Rising U.S. Debt Will ‘Crush’ Defense Budget, Lawmaker Predicts
It’s not the “super committee” or the dreaded “sequestration” that threaten defense budgets. The real menace is the crushing federal budget deficit that nobody has yet figured out how to tackle, says Rep. Adam Smith, D-Wash.
Political posturing against military spending cuts as being detrimental to national security and job killers “wins the day” but only distracts from having anhonest debateon how the United States will cope with its crumbling fiscal house, says Smith, the ranking minority member on the House Armed Services Committee.
Smith is a moderate pro-defense legislator, but he worries that the overheated rhetoric about the impact of lower defense spending is providing a convenient diversion from far more troubling realities. Even if the 12-member bipartisan “super committee” ends up defying the odds and meeting its goal of reducing the deficit by $1.2 trillion, that would not “even begin” to address the long-term U.S. debt problem, Smith says Oct. 27 in a speech at the American Enterprise Institute, in Washington, D.C.
“Our budget and debt are brutal, and we have to deal with that,” says Smith. If the United States were to balance its budget, it would have to cut 33 percent of all federal spending, he says. With a national debt in excess of $14 trillion, rising expenditures and declining tax revenues, the U.S. government's annual deficits are projected to exceed a trillion dollars every year for the foreseeable future.
Smith’s committee, headed by Rep. Howard “Buck” McKeon, R-Calif., has beenleading the charge against cuts to military spending, and has conducted numerous hearings where experts have testified about the catastrophic effects of proposed budget cuts.
The impact that Pentagon cutbacks would have on defense industry jobs is a valid concern, says Smith. “The manufacturing technology and work force are incredibly important,” he says. “We have to have it if we’re going to build what we need to build for national security.”
But without viable solutions to the debt problem, the Pentagon’s budget along with all other government “discretionary” funding will erode as “mandatory” spending grows and tax revenues fall, he says.
He described the dire state of the nation’s finances: The nation’s debt currently equals 80 percent of its Gross Domestic Product. If the super committee finds a way to save $1.2 trillion, that ratio still would be about 75 percent, which is far too high and puts at risk the nation’s credit ratings, Smith says.
Anyone who cares about U.S. national security and military strength should be fearful of the long-term trends, Smith says. “If we don’t make a case for how to fix that, defense is going to be crucified because it is discretionary spending.”
Something has to give, he says. “American voters love to cut spending in the abstract. In my job, we don’t get to cut in the abstract.” The current paralysis in Congress does not help fix this predicament, says Smith. Lawmakers prefer to do nothing, as there is a huge lack of public support for raising revenues or cutting mandatory programs,” he says. “If we don’t step up to this problem, defense will be crushed.”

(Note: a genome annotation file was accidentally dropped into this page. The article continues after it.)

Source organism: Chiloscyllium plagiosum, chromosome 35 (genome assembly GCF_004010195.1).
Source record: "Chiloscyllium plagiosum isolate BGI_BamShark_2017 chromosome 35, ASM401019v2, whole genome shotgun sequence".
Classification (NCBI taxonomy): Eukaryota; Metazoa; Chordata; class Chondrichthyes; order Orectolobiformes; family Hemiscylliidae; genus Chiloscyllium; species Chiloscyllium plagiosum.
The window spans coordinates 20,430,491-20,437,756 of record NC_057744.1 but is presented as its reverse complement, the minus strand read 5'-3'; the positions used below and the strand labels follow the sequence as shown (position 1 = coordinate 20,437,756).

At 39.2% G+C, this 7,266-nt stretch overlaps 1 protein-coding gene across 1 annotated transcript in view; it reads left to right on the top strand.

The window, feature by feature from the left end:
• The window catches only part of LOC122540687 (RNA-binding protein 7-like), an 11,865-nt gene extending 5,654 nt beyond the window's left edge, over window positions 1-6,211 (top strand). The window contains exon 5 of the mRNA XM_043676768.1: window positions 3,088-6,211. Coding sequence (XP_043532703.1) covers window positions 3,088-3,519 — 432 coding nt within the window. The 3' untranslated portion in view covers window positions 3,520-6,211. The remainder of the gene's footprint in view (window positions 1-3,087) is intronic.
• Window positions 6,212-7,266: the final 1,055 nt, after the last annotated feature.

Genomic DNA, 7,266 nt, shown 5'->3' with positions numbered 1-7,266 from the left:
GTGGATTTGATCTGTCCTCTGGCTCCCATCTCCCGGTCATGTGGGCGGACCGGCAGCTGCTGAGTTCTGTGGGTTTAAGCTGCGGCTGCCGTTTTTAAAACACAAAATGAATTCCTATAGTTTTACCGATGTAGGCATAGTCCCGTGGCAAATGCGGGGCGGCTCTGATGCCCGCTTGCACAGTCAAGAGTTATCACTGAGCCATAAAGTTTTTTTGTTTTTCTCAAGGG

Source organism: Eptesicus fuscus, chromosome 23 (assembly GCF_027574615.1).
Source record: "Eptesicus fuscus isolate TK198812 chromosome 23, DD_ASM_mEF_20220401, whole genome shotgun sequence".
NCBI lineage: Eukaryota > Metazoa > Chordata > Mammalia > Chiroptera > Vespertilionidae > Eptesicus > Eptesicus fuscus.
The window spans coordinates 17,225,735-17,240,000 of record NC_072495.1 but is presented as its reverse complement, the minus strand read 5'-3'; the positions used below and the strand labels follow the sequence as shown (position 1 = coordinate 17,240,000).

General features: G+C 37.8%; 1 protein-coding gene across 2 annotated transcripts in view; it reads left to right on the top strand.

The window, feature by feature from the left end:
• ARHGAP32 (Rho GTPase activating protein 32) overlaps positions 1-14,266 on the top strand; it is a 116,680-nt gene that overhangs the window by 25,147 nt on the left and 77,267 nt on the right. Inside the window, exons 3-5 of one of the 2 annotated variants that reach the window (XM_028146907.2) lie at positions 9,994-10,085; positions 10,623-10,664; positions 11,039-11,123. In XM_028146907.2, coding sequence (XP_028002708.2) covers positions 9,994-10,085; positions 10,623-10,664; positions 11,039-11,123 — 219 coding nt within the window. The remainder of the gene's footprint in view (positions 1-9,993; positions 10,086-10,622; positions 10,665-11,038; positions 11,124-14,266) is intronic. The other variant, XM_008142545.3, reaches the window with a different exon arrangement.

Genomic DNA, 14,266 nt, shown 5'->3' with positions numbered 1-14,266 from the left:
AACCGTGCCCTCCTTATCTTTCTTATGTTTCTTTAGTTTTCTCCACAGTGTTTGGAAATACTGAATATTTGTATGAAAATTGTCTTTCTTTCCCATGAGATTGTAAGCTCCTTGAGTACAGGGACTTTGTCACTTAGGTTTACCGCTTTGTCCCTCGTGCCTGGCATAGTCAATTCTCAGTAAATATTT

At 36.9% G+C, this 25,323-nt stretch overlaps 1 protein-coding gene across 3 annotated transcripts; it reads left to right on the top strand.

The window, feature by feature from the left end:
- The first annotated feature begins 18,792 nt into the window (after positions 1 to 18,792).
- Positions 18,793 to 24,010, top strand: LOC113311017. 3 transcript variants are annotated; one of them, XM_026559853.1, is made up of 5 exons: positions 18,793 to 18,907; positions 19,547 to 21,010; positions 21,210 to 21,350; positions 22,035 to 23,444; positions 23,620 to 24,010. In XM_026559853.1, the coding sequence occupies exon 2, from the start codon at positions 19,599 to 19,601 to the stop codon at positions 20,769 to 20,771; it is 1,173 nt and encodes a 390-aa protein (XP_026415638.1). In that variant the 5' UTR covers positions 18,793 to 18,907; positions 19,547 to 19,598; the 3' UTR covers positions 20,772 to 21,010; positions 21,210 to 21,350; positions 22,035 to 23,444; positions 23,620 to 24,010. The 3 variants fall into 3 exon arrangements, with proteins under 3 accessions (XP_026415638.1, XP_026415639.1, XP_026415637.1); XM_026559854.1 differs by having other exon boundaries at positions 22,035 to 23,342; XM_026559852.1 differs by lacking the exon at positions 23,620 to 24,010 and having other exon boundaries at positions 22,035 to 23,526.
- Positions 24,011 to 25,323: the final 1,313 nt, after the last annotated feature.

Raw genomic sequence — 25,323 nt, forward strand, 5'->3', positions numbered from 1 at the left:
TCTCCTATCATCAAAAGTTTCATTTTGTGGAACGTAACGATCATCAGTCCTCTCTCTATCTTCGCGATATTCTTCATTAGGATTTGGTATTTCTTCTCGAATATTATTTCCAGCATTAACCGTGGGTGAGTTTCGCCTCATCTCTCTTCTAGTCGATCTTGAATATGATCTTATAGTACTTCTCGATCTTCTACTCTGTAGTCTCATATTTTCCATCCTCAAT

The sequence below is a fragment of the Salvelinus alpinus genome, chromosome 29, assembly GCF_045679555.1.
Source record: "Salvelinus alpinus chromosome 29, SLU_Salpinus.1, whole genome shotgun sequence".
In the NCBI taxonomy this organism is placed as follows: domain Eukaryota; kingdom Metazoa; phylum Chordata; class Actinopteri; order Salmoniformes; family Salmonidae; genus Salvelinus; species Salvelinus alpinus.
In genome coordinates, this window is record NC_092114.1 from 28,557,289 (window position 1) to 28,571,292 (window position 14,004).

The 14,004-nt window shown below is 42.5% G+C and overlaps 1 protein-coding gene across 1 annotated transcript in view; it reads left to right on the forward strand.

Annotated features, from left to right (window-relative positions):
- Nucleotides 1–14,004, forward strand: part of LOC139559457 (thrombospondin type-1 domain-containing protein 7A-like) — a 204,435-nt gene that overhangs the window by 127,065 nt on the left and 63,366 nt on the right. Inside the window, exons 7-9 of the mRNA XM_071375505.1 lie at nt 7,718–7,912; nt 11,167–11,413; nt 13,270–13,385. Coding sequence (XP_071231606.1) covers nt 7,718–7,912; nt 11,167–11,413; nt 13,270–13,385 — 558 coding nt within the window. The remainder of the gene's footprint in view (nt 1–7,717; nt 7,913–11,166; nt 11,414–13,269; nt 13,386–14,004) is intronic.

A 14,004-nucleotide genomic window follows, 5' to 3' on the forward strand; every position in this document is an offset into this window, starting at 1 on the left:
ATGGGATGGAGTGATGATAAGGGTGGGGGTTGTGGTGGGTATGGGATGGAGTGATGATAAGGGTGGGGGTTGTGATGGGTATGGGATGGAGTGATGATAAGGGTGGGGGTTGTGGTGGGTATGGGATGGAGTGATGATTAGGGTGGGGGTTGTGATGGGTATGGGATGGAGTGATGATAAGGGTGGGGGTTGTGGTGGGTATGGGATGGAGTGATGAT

Smith suggests that raising taxes must be considered as a realistic option to help fund defense and other discretionary programs such as education, research and transportation. “We must argue for more revenue,” he asserts. “If we continue to insist on no new revenue … we should not be arguing against defense cuts.” Dwindling revenue, he says, is “more of a fundamental problem than most people are aware of.” Tax revenues collected by the U.S. government have dropped from 21 to 15 percent of GDP over the past 14 years.
It is a relatively easy argument to make why defense is important, he says. “It’s easier than raising taxes and cutting entitlements.”
Smith also contends that the Pentagon must do its part by eliminating wasteful spending that does not contribute to national security, such as layers of middle management, bloated bureaucracies and unneeded weapon systems.
“Savings can be found in the Defense Department in ways that do not jeopardize national security,” he says. Many of today’s weapons programs and strategies are still infected by a Cold-War mentality that says that the United States must prepare to go to war against a peer competitor. “Our threats are asymmetric,” says Smith. The U.S. military should have a global presence to monitor, deter and build relationships, he says. “But we are not in a cold war with China. We do have to build a force to continue to be present in Asia. But that’s different than going toe to toe” against China. The Pentagon continues to pour billions of dollars into weapons systems that exist in computer models but have no realistic chance of reaching a real battlefield, he says. “How do we change that so we build systems that are possible?”
The best hope for the United States to be able to avert fiscal calamity and protect its military from devastating cuts, he says, is for Congress and Executive Branch leaders to put forth a “10-year path to reduce the deficit, a path that reassures investors that we have a plan for not letting this get out of control.”